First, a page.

Sometimes youâ€™ve just got to get rid of something to get something else in return. It seems that such transactions rarely work out for the best, at least in my case. Sometime back, I was attending a local auction. For the most part, it contained the typical mish-mash of old goods that someone didnâ€™t want anymore, but didnâ€™t have the heart to take to the dump. Yet, amongst the old lamps, worn out tools, and fake Persian rugs were a few old firearms. In picking through them, I found a little gem – a Winchester Model 1894. The cool part was that it was a deluxe model, takedown, with half-octagon, half-round barrel and a special order front sight.
Some brilliant mind had dreamed up the rifle needed sling swivels, and fitted the old gal with a fore end cap with swivel that was made for a round instead of octagon barrel. They had fired the rifle with such fittings, causing the ill-fitting cap to split the deluxe grade fore-end. Further, the would-be gunsmith set the rear swivel into the deluxe-grade stock with sheet metal screws. Finally, the old â€™94 must have had a little surface rust on the receiver, prompting its owner to take after the original bluing with steel wool, polishing it to a shiny finish.
Even with the blemishes, the rifle was spectacular. After getting the winning bid, I took the old girl home, then set to making things right with it. Some months later, I had a wonderfully restored deluxe Winchester.
Not being satisfied with such a fine long-arm, my mind started wandering into the trade mode. An old gun-trader friend passed through town headed to Arizona from a gunshow in Texas. He stopped in just to taunt me with a passel of Colt Single Action revolvers. Catching my eye was a 4 Âľ .38-40 with pearl stocks – case coloring was fabulous, and it had that look that screamed â€śoriginalâ€ť. The more I handled the sixgun, the better I liked it (even though pearl stocks arenâ€™t my favorite). I finally could stand it no more, and inquired about a trade for my deluxe Winchester. After some haggling, a deal was struck.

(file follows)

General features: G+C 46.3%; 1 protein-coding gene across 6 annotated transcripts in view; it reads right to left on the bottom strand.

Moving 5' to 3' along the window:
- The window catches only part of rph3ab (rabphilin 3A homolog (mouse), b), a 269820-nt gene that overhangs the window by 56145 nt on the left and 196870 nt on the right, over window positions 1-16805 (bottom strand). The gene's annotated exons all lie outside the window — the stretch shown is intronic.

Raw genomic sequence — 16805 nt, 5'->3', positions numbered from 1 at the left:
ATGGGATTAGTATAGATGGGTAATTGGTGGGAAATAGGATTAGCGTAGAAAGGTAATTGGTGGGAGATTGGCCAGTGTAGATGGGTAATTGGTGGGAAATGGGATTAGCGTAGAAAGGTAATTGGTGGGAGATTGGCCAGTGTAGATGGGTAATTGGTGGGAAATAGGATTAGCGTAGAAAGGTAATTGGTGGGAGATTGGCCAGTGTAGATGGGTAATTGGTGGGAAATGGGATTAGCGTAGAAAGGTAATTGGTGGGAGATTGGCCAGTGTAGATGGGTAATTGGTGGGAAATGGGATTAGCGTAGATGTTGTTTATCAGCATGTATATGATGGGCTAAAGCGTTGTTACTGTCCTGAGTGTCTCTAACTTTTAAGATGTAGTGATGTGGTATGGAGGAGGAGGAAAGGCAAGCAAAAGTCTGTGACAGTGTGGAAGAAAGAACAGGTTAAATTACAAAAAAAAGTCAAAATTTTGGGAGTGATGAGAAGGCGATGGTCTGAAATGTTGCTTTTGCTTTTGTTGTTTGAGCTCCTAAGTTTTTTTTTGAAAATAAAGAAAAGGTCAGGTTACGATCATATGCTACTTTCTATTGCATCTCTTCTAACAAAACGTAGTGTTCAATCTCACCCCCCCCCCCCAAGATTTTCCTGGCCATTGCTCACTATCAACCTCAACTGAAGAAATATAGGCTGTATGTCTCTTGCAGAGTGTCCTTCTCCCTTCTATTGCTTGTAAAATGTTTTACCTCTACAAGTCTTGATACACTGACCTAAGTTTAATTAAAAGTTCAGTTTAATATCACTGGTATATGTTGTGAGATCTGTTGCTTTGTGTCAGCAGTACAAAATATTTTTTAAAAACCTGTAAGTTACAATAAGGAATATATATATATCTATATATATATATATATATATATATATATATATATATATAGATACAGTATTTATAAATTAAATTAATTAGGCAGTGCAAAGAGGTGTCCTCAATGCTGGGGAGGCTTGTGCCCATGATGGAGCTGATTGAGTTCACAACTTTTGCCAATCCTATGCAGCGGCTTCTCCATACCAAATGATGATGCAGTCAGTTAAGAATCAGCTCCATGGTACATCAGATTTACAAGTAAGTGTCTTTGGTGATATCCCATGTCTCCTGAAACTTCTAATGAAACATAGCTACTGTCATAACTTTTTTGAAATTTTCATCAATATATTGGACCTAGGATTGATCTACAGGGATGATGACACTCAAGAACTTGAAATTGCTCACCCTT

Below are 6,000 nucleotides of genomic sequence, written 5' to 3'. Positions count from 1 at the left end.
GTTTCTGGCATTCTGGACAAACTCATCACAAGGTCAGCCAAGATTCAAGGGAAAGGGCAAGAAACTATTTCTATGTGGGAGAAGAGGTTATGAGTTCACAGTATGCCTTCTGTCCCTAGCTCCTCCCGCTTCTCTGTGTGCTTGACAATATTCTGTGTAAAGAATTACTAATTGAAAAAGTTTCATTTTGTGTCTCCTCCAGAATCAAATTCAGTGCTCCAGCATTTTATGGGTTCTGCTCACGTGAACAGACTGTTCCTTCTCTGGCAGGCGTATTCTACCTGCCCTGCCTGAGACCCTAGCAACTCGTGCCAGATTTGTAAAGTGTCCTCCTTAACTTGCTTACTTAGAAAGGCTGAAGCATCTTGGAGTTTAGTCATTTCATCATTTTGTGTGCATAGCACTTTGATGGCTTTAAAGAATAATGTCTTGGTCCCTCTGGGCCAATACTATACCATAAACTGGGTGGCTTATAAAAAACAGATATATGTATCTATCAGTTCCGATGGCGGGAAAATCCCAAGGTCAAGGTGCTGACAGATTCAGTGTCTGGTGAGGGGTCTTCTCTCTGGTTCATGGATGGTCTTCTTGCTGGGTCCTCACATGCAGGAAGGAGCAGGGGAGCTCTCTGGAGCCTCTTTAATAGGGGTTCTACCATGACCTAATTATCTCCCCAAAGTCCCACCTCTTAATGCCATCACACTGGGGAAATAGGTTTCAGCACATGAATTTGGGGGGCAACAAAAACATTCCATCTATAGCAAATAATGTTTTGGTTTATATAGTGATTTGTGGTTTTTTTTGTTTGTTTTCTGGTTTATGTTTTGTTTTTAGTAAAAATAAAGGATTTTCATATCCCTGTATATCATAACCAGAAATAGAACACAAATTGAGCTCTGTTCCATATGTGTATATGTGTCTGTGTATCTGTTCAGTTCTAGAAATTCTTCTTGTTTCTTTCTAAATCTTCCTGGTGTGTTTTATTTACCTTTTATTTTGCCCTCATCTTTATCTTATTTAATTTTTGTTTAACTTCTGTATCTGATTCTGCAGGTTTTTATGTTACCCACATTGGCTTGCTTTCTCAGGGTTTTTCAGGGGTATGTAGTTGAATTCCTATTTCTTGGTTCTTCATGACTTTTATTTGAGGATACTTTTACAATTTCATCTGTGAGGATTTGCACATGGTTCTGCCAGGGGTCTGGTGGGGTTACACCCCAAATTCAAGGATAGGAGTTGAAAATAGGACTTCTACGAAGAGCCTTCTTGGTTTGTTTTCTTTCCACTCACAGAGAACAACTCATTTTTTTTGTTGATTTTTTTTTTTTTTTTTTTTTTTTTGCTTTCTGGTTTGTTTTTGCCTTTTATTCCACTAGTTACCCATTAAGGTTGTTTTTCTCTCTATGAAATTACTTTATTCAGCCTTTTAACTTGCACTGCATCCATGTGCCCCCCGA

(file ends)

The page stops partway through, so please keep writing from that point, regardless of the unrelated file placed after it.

I got home with my Colt and was thrilled with the trade. Not long afterward, I had a conversation about the swap with my old friend, Lance Olson, the noted Iowa wildfowl conservationist and firearms expert. Olson tongue lashed me good for what Iâ€™d done.
â€śThat was probably one of the rarest Winchester rifles in existence you just traded off, you #$%#,â€ť he said. â€śYou couldâ€™ve bought a sack full of single actions with what that thing is worth, even restored!â€ť
And he turned out to be right.
I still love my .38-40, but Iâ€™m still kicking myself over the deal. I sure hope the old clichĂ© â€ślive and learnâ€ť applies to me.
Have you ever made a gun trade you wish you could take back?